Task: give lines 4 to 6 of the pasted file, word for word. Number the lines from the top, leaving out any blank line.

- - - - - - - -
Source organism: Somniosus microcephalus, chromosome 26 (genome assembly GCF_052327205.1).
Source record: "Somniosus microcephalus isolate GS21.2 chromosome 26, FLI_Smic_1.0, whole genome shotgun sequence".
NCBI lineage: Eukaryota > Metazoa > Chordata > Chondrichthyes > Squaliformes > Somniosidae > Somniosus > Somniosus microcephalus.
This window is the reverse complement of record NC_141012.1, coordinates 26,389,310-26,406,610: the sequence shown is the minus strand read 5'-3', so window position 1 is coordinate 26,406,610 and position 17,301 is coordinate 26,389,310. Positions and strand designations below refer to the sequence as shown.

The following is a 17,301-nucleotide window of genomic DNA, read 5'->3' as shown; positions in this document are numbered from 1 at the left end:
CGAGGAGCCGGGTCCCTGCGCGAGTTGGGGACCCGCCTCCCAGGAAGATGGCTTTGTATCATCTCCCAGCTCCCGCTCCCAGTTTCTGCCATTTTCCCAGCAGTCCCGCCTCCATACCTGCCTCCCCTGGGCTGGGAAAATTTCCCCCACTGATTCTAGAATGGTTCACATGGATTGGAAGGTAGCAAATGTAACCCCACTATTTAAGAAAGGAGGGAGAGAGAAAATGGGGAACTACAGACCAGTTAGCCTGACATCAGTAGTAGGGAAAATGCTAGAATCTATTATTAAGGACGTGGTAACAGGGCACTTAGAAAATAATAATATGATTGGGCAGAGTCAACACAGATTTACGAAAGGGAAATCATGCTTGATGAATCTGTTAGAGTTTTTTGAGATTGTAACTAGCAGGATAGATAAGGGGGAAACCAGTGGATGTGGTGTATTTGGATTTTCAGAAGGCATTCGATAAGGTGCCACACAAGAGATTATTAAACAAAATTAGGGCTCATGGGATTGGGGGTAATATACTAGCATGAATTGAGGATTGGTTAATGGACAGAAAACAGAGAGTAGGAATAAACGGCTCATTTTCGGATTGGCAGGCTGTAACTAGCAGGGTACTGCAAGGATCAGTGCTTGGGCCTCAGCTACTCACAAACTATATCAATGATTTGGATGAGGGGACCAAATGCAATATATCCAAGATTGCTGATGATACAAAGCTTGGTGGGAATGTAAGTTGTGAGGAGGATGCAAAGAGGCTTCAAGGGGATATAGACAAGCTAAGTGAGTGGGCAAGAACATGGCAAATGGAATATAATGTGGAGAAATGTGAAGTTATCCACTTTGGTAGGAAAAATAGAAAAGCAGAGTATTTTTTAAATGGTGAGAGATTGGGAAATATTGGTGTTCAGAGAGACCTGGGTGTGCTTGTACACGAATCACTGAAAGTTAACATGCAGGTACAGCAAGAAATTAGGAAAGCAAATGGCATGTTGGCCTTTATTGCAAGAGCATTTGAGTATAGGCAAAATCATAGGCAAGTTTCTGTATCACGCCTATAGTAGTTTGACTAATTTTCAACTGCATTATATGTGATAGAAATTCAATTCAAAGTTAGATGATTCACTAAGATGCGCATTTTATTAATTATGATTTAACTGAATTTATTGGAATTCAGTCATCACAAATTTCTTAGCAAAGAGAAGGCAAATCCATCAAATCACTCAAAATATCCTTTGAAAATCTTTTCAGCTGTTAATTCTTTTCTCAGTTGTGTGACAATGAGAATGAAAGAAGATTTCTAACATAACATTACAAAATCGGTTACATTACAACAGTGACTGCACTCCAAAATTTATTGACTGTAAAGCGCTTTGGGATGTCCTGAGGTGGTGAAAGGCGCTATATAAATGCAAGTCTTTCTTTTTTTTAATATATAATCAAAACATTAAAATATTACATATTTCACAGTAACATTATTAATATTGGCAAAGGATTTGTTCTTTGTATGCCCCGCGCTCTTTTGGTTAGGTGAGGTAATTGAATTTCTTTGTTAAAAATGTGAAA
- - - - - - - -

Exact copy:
This window is the reverse complement of record NC_141012.1, coordinates 26,389,310-26,406,610: the sequence shown is the minus strand read 5'-3', so window position 1 is coordinate 26,406,610 and position 17,301 is coordinate 26,389,310. Positions and strand designations below refer to the sequence as shown.

The following is a 17,301-nucleotide window of genomic DNA, read 5'->3' as shown; positions in this document are numbered from 1 at the left end:
CGAGGAGCCGGGTCCCTGCGCGAGTTGGGGACCCGCCTCCCAGGAAGATGGCTTTGTATCATCTCCCAGCTCCCGCTCCCAGTTTCTGCCATTTTCCCAGCAGTCCCGCCTCCATACCTGCCTCCCCTGGGCTGGGAAAATTTCCCCCACTGATTCTAGAATGGTTCACATGGATTGGAAGGTAGCAAATGTAACCCCACTATTTAAGAAAGGAGGGAGAGAGAAAATGGGGAACTACAGACCAGTTAGCCTGACATCAGTAGTAGGGAAAATGCTAGAATCTATTATTAAGGACGTGGTAACAGGGCACTTAGAAAATAATAATATGATTGGGCAGAGTCAACACAGATTTACGAAAGGGAAATCATGCTTGATGAATCTGTTAGAGTTTTTTGAGATTGTAACTAGCAGGATAGATAAGGGGGAAACCAGTGGATGTGGTGTATTTGGATTTTCAGAAGGCATTCGATAAGGTGCCACACAAGAGATTATTAAACAAAATTAGGGCTCATGGGATTGGGGGTAATATACTAGCATGAATTGAGGATTGGTTAATGGACAGAAAACAGAGAGTAGGAATAAACGGCTCATTTTCGGATTGGCAGGCTGTAACTAGCAGGGTACTGCAAGGATCAGTGCTTGGGCCTCAGCTACTCACAAACTATATCAATGATTTGGATGAGGGGACCAAATGCAATATATCCAAGATTGCTGATGATACAAAGCTTGGTGGGAATGTAAGTTGTGAGGAGGATGCAAAGAGGCTTCAAGGGGATATAGACAAGCTAAGTGAGTGGGCAAGAACATGGCAAATGGAATATAATGTGGAGAAATGTGAAGTTATCCACTTTGGTAGGAAAAATAGAAAAGCAGAGTATTTTTTAAATGGTGAGAGATTGGGAAATATTGGTGTTCAGAGAGACCTGGGTGTGCTTGTACACGAATCACTGAAAGTTAACATGCAGGTACAGCAAGAAATTAGGAAAGCAAATGGCATGTTGGCCTTTATTGCAAGAGCATTTGAGTATAGGCAAAATCATAGGCAAGTTTCTGTATCACGCCTATAGTAGTTTGACTAATTTTCAACTGCATTATATGTGATAGAAATTCAATTCAAAGTTAGATGATTCACTAAGATGCGCATTTTATTAATTATGATTTAACTGAATTTATTGGAATTCAGTCATCACAAATTTCTTAGCAAAGAGAAGGCAAATCCATCAAATCACTCAAAATATCCTTTGAAAATCTTTTCAGCTGTTAATTCTTTTCTCAGTTGTGTGACAATGAGAATGAAAGAAGATTTCTAACATAACATTACAAAATCGGTTACATTACAACAGTGACTGCACTCCAAAATTTATTGACTGTAAAGCGCTTTGGGATGTCCTGAGGTGGTGAAAGGCGCTATATAAATGCAAGTCTTTCTTTTTTTTAATATATAATCAAAACATTAAAATATTACATATTTCACAGTAACATTATTAATATTGGCAAAGGATTTGTTCTTTGTATGCCCCGCGCTCTTTTGGTTAGGTGAGGTAATTGAATTTCTTTGTTAAAAATGTGAAA